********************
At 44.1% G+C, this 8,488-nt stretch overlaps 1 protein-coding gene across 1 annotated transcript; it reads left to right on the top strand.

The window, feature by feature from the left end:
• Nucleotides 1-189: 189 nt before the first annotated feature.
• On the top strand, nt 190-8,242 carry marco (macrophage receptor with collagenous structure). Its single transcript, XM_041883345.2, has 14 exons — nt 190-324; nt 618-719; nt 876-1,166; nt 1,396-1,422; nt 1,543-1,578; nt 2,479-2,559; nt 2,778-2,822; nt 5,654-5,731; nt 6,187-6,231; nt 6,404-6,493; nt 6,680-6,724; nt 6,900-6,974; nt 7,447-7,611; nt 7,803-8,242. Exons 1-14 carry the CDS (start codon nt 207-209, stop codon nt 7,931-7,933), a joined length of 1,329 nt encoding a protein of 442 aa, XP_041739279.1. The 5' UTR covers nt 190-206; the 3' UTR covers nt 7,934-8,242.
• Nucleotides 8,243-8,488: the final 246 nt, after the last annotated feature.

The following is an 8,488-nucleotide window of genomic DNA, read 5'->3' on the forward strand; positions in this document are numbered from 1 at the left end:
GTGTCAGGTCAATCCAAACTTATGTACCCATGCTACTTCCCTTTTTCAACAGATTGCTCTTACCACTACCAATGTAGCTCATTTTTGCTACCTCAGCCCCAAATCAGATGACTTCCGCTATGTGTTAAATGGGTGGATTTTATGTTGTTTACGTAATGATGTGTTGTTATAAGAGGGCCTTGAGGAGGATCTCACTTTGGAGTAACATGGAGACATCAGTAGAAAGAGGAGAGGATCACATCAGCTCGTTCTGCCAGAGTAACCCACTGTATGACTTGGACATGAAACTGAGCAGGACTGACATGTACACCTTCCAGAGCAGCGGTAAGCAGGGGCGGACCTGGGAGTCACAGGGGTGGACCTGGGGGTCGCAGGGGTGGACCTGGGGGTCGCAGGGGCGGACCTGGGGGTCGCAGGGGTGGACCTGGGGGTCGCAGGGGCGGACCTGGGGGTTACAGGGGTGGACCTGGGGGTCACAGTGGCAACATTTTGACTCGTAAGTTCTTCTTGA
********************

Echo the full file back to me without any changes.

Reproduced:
At 44.1% G+C, this 8,488-nt stretch overlaps 1 protein-coding gene across 1 annotated transcript; it reads left to right on the top strand.

The window, feature by feature from the left end:
• Nucleotides 1-189: 189 nt before the first annotated feature.
• On the top strand, nt 190-8,242 carry marco (macrophage receptor with collagenous structure). Its single transcript, XM_041883345.2, has 14 exons — nt 190-324; nt 618-719; nt 876-1,166; nt 1,396-1,422; nt 1,543-1,578; nt 2,479-2,559; nt 2,778-2,822; nt 5,654-5,731; nt 6,187-6,231; nt 6,404-6,493; nt 6,680-6,724; nt 6,900-6,974; nt 7,447-7,611; nt 7,803-8,242. Exons 1-14 carry the CDS (start codon nt 207-209, stop codon nt 7,931-7,933), a joined length of 1,329 nt encoding a protein of 442 aa, XP_041739279.1. The 5' UTR covers nt 190-206; the 3' UTR covers nt 7,934-8,242.
• Nucleotides 8,243-8,488: the final 246 nt, after the last annotated feature.

The following is an 8,488-nucleotide window of genomic DNA, read 5'->3' on the forward strand; positions in this document are numbered from 1 at the left end:
GTGTCAGGTCAATCCAAACTTATGTACCCATGCTACTTCCCTTTTTCAACAGATTGCTCTTACCACTACCAATGTAGCTCATTTTTGCTACCTCAGCCCCAAATCAGATGACTTCCGCTATGTGTTAAATGGGTGGATTTTATGTTGTTTACGTAATGATGTGTTGTTATAAGAGGGCCTTGAGGAGGATCTCACTTTGGAGTAACATGGAGACATCAGTAGAAAGAGGAGAGGATCACATCAGCTCGTTCTGCCAGAGTAACCCACTGTATGACTTGGACATGAAACTGAGCAGGACTGACATGTACACCTTCCAGAGCAGCGGTAAGCAGGGGCGGACCTGGGAGTCACAGGGGTGGACCTGGGGGTCGCAGGGGTGGACCTGGGGGTCGCAGGGGCGGACCTGGGGGTCGCAGGGGTGGACCTGGGGGTCGCAGGGGCGGACCTGGGGGTTACAGGGGTGGACCTGGGGGTCACAGTGGCAACATTTTGACTCGTAAGTTCTTCTTGA